Aug 28, 2010
Organic cookies, gummy bears and ice cream can now be found at grocery stores everywhere. Eating healthy organic food is healthier for you, but organic junk food is where things get tricky. Many people trying to lose weight mistakenly think organic junk food is permissible -- even healthy -- but they are just as bad for you as traditional junk food.
Researchers in the Department of Psychology at University of Michigan found that when faced with an organic junk food item vs. a non-organic junk food item, consumers seemed to think the organic version had less calories and was less fattening even though that was not correct. There is also a misconception that "organic" equals "healthy," which isn't necessarily true.
This is important for those watching their weight, especially as consumer interest in organic food rises.
When grocery shopping, read the nutrition facts and ingredients and watch for the following things to make healthier choices (whether organic or not):
*How many calories does it have?
*How much saturated fat?
*How much sodium?
*How much cholesterol?
*How much sugar?
It's okay to occasionally indulge in an organic junk food item -- just exercise caution (and don't forget to do physical exercise, either!). Even though an organic snack is made with organic unbleached flour and organic sugar it still can make you gain weight, especially if those calories are not used up.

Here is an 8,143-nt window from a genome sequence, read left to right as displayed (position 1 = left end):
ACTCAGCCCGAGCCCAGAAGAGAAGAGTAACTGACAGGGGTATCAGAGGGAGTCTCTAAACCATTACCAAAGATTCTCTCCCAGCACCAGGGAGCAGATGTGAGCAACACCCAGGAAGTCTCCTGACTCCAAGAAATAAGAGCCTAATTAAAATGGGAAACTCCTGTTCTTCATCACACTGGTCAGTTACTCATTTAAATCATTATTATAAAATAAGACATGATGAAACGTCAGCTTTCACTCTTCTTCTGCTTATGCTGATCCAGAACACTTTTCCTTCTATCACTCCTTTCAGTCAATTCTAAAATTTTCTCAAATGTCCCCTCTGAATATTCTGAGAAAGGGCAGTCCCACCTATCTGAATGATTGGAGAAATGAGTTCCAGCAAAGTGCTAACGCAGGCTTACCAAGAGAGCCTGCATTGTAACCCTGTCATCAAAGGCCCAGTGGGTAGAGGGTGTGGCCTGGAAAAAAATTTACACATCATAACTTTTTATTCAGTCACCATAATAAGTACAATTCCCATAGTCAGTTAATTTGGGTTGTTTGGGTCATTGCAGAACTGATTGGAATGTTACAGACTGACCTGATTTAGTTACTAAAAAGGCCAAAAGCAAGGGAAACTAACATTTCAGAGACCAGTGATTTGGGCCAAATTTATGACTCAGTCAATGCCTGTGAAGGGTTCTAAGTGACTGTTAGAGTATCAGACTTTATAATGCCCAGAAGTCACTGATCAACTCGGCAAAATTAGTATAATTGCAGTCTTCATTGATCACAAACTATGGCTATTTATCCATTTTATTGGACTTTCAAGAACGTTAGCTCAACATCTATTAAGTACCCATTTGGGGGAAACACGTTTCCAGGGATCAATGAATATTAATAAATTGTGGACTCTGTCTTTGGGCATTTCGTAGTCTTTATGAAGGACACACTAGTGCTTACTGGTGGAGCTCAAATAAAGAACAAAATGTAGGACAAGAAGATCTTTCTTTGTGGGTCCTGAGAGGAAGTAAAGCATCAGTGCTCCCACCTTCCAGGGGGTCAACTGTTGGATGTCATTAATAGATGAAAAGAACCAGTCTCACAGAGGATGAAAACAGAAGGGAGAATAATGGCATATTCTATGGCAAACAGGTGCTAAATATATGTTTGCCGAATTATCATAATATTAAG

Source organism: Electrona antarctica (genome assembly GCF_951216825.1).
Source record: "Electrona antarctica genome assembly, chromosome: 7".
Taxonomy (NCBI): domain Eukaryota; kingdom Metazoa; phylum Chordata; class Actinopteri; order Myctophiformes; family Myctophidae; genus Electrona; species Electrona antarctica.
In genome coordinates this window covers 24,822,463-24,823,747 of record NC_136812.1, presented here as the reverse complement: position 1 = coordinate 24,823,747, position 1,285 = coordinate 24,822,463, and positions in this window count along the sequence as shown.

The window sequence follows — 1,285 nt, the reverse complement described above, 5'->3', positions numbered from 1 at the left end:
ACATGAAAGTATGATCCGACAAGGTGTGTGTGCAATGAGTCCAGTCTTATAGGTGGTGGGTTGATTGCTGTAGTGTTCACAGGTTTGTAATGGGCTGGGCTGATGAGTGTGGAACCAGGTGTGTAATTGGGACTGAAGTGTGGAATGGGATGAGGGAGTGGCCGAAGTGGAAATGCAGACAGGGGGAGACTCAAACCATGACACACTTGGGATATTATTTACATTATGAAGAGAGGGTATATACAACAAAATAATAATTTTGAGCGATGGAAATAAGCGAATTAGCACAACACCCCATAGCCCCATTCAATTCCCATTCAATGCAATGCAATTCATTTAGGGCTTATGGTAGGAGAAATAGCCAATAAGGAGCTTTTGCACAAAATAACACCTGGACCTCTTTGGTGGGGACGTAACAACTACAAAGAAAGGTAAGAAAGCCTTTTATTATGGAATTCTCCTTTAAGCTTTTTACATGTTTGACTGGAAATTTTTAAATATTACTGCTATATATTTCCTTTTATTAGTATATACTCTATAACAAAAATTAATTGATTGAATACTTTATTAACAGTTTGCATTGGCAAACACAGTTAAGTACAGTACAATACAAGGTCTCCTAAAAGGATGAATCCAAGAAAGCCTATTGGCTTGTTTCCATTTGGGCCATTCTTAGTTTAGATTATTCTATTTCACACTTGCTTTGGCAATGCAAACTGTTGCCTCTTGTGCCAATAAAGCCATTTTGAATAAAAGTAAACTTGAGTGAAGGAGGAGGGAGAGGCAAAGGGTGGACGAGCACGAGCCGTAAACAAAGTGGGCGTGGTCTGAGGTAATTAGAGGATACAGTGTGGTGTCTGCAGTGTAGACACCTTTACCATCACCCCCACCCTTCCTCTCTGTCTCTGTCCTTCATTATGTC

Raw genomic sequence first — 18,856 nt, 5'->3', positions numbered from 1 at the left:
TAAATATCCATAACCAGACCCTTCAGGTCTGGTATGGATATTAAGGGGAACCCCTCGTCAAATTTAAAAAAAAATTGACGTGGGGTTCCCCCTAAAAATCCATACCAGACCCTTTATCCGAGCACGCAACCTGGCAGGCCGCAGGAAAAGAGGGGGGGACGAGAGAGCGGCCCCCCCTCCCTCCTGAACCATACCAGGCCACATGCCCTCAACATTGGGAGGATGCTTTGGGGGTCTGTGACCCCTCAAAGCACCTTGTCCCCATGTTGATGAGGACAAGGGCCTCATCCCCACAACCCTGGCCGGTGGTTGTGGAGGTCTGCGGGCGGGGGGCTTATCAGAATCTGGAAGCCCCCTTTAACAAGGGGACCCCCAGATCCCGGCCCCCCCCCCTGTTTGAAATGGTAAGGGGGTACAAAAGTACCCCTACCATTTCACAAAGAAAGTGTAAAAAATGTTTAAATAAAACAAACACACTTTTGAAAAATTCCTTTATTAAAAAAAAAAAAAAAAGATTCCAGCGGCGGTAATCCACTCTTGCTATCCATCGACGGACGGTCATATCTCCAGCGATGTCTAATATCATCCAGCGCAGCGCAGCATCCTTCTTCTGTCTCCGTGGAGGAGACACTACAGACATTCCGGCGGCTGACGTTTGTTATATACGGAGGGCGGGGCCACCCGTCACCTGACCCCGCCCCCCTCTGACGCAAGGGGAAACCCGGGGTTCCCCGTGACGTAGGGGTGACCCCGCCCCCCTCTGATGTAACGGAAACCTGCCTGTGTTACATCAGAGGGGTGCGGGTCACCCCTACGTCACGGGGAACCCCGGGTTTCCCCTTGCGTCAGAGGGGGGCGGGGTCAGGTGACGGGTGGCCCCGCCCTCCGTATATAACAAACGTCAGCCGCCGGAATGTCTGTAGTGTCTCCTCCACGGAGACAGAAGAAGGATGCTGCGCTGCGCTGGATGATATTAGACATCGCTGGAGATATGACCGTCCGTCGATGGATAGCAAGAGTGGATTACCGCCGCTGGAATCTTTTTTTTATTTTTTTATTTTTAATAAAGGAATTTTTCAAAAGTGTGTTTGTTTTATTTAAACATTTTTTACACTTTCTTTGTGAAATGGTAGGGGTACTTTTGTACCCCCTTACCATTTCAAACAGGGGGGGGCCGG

Source: Judgment and Decision Making, Vol. 5, No. 3, June 2010, pp. 144–150
Aug 25, 2010
When dining out, salads are the go-to menu option for those trying to lose weight. You think that fresh veggies are healthier and contain less calories than the other carby menu items. But sometimes, a salad is just as bad as anything else on the menu and here's why.
On a recent "Eat This, Not That!" segment on the "Today Show," Editor in Chief of Men's Health, David Zinczenko, showed us that many salads at popular chain restaurants are loaded in calories, fat and sodium, which could wreck anyone's weight loss plan.
Applebee's Oriental Chicken Salad
1310 calories, 93 g fat, 1470 mg sodium
With not-so-great-for-you fried chicken, this salad has the same calories as a McDonald's Double Quarter Pounder, fries and a coke.
Wendy's BLT Cobb Salad and Ranch Dressing w/ croutons
760 calories, 51g fat, 2090 mg sodium
This salad is just as bad for you as 2 bacon cheeseburgers from Wendy's.
Quizno's Chicken Caesar Flatbread Salad
920 calories, 66 g fat, 2090 mg sodium
With more sodium than you need in a day (max is 2000 mg), this seemingly innocent salad is the equivalent of 3 White Castle bacon and cheese sliders plus 3 fried chicken rings!
TGI Friday's Santa Fe Chopped Salad
Need we say more? This meal contains as many calories as a Burger King Double Whopper, fries and chocolate shake.
California Pizza Kitchen Waldorf Chicken Salad w/ bleu cheese dressing
1570 calories, 30 g fat, 2082 mg sodium